How to Train Your Dragon at iFLY Indoor Skydiving

iFLY Indoor Skydiving has been a mainstay of Universal Studios Hollywood CityWalk for over ten years. I think one of their biggest challenges in reaching more people is that it takes multiple visits to really get good at the skills they teach. Now, by partnering with Dreamworks’ hit “How to Train Your Dragon” franchise, they’ve found a way to create a fully satisfying one-visit experience that does not rely on the customer’s flying abilities.

First Flight

As with their “normal” session, flyers begin with an instructional video and gearing up. Then there is an introductory flight (or two) to teach the basics of body positioning and let people become comfortable with the feeling of the wind. Each flyer gets their own turn with one-on-one instruction from an experienced staff member. This covers all the basics of how to position your arms and legs, how to stay stable, and where to look.

Safety First

The floating sensation is foreign but quickly turns exhilarating. The minute of flight time passes far too quickly, but even in that short session you become more ambitious and confident. You already feel able to step up your game for the next round, and that’s where the dragons come in.

Here Be Dragons

Ready to Fly

VR animators from Dreamworks came to iFLY early to do their research into what kind of motion they could realistically create. Dragons can fly in loops but first-time humans cannot, so they were restricted in what kind of flight path to map out. Working with the excellent staff, they co-created a kind of “dance” as our instructor appropriately called it.

In the VR headset, flyers see Toothless (the main dragon of the films) on an adjacent platform. Hiccup, his friend/rider counts down and you both take off into the air! Diving down the side of a mountain, flyers swerve around rock outcroppings, through a flock of oncoming dragons, and over the village of Berk. They are free to look anywhere and take in the surroundings. In a normal flight, you keep your head straight up, but here, the instructor moves for you. Performing the aforementioned “dance,” the instructor will tilt you up or down and move you left or right, depending on what the visuals call for. They see what you see on a separate screen, so they know the right time to swing you around what appears as a cliff face within the VR world.

Better Together?

Make sure the VR helmet is tight!

iFLY and the “How to Train Your Dragon” franchise are extremely different in terms of the type of entertainment they offer. Combining the two seems like such a natural fit that I expect to see more partnerships like this in the future. Film fans get to feel like they are IN the world of Berk, instead of just watching it. Adrenaline fans get to race against a mythical creature through stunning scenery, instead of floating in a sterile wind tunnel. Each thing is enhanced by the other.

Although very fun, the VR experience is not perfect. Nor would I expect it to be, since the technology is so complex. The headset has to be very tight. If it’s too loose, powerful wind may pull the screen far enough from your eyes to lose focus. This happened to me the first time, and the staff was gracious enough to let me try again with a tighter helmet. There is also the chance for the motion to be out of sync with the visuals. Our instructor Ian helped design the motion “dance” and was skilled at matching our real-life movements to the environment on our screen. But there’s always a chance that something will be off, or late. This includes an odd moment at the end when the visual flight is over, but the person is still flying in the tunnel. iFLY is aware of this disconnect, but it’s necessary for safety reasons. The VR has to be completely shut off before flyers can exit the wind tunnel. I wouldn’t even call this a problem because A) always err on the side of safety, and B) more time flying is always good.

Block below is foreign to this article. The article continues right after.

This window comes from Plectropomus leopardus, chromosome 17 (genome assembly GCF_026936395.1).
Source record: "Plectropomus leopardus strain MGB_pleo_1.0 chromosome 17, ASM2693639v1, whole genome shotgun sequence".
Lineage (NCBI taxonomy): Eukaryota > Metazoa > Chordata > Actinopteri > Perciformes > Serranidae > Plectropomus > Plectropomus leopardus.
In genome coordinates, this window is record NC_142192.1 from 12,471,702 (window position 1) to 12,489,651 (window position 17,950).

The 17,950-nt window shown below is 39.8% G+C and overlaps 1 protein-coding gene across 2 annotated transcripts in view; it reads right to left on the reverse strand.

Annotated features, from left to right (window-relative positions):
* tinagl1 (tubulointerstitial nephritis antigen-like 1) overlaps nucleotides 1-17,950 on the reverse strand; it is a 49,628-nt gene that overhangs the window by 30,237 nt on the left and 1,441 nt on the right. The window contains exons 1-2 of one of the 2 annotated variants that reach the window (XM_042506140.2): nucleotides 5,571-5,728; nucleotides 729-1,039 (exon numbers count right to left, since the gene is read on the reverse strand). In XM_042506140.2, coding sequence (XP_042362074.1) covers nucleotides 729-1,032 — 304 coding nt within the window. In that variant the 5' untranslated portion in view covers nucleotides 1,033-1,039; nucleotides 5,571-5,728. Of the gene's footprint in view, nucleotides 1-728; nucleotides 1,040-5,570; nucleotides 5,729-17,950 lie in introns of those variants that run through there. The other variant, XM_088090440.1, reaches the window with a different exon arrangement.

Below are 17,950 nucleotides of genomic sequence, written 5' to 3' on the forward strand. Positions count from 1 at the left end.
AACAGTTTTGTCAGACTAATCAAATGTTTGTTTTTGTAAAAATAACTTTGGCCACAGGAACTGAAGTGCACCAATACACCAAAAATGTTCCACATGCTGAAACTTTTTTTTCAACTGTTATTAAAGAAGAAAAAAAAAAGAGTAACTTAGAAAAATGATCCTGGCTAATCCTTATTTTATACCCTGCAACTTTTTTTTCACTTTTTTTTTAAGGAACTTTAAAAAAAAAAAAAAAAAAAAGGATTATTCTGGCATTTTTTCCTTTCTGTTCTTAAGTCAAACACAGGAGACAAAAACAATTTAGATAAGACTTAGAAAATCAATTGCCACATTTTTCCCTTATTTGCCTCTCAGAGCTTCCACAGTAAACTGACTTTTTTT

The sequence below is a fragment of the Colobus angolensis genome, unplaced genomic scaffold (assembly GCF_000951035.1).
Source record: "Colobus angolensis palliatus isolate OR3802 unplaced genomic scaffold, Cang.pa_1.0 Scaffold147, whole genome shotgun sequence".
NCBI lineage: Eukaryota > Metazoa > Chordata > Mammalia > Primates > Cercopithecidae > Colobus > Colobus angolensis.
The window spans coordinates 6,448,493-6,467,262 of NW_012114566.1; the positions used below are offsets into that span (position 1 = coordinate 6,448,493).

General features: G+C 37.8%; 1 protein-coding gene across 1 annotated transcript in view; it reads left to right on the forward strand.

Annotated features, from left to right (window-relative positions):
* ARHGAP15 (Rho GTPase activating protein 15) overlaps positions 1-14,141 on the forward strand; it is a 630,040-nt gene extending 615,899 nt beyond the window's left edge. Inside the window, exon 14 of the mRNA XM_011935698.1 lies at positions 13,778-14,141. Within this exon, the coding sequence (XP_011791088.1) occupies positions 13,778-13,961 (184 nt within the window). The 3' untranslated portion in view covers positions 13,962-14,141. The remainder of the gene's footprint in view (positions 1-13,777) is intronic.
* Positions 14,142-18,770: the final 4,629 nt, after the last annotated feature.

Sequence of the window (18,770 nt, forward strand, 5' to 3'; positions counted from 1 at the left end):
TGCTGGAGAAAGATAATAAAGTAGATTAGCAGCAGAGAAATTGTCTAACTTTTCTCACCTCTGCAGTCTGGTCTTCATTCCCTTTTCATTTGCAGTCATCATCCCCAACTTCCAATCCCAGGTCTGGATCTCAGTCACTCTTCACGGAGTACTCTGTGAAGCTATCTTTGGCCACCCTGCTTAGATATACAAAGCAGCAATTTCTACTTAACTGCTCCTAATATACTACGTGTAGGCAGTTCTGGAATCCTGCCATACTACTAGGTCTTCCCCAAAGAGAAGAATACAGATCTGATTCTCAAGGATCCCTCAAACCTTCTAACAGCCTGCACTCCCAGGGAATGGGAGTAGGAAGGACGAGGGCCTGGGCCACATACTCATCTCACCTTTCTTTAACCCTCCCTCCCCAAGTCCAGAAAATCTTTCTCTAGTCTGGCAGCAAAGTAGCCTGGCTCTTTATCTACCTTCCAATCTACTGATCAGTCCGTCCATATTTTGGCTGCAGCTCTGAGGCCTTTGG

Something for Everyone

For kids, dragon lovers, film fans, or anyone who wants a thrilling and unique experience with no future commitment, this package is entirely self-contained. You will leave having flown in the wind tunnel both in real life and with one of your favorite movie characters. For others, like myself, you may find the sensation addictive and want to return to learn more skills, like how to turn, or fly higher/lower in the tunnel without the instructor. For this, you will need return visits, and VR will no longer be an option, as freestyle flying requires your full vision.

There is no denying it’s a pricey adventure. The “How to Train Your Dragon” package includes two training flights, the VR flight, all gear use, and personalized instruction for $86.95. Plus, the age limit is only 6 years old, which is much younger than other favorite VR experiences like Dreamscape or The Void. So iFLY really could be for the whole family!

Toothless challenges you to a race
Toothless can’t wait to race you…

Flights Departing Daily

iFLY Hollywood is open every day at Universal Studios CityWalk, from 11 am to 8 pm (9 pm on Friday and Saturday). The “How to Train Your Dragon” VR flight does not have an announced end date, so I believe the intent is a permanent option. They also have other VR flights that take place over famous global destinations. Prices will vary depending on how many minutes you’d like to fly and which (if any) VR options you choose. More information, including booking, can be found at their website here.

Ryan S. Davis

I love board games, thrill rides and travel. I'm happy to watch and review all kinds of movies, from mainstream blockbusters to art house indies. As a Warner Bros. employee, I'm privileged with a glimpse of Hollywood many don't see, but my opinions here are my own and not representative of the company.

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